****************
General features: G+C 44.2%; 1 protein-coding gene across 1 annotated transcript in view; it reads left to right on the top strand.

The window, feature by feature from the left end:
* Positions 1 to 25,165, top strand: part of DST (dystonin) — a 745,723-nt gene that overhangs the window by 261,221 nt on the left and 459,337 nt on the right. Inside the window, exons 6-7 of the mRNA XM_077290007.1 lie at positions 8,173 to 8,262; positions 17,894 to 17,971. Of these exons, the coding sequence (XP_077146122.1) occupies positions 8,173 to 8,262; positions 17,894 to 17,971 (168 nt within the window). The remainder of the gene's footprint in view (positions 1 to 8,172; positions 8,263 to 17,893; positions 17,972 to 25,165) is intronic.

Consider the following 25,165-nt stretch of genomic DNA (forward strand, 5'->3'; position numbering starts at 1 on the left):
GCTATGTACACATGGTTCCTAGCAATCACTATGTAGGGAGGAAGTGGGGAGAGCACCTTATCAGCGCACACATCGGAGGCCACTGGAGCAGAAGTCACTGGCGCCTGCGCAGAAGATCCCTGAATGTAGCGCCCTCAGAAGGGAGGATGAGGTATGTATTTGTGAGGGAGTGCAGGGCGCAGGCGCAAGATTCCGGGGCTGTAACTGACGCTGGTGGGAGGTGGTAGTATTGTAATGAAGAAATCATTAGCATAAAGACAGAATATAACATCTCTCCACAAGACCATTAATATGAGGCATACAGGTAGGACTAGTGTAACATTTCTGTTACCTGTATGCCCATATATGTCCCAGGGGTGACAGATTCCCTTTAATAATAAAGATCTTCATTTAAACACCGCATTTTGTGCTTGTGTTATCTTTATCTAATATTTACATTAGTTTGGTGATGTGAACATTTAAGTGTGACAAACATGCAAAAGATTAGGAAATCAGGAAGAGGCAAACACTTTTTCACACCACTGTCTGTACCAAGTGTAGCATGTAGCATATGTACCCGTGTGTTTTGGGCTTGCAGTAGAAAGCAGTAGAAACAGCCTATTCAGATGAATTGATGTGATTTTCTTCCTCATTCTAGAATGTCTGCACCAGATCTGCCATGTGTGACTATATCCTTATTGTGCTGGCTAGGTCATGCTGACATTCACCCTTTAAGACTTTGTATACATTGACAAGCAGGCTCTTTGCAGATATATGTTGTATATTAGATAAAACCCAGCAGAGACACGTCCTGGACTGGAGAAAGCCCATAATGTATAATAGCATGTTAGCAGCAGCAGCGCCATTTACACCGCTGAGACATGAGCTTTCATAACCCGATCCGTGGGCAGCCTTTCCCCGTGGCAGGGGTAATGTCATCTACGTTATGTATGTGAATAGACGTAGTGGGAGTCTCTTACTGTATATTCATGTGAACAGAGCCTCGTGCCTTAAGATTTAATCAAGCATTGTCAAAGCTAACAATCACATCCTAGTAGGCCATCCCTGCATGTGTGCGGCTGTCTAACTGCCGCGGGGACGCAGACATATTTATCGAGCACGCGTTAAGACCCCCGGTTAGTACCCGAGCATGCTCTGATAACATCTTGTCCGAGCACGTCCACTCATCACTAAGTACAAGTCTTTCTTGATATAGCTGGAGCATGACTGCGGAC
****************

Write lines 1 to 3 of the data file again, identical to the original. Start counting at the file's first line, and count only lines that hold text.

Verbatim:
General features: G+C 44.2%; 1 protein-coding gene across 1 annotated transcript in view; it reads left to right on the top strand.

The window, feature by feature from the left end:
* Positions 1 to 25,165, top strand: part of DST (dystonin) — a 745,723-nt gene that overhangs the window by 261,221 nt on the left and 459,337 nt on the right. Inside the window, exons 6-7 of the mRNA XM_077290007.1 lie at positions 8,173 to 8,262; positions 17,894 to 17,971. Of these exons, the coding sequence (XP_077146122.1) occupies positions 8,173 to 8,262; positions 17,894 to 17,971 (168 nt within the window). The remainder of the gene's footprint in view (positions 1 to 8,172; positions 8,263 to 17,893; positions 17,972 to 25,165) is intronic.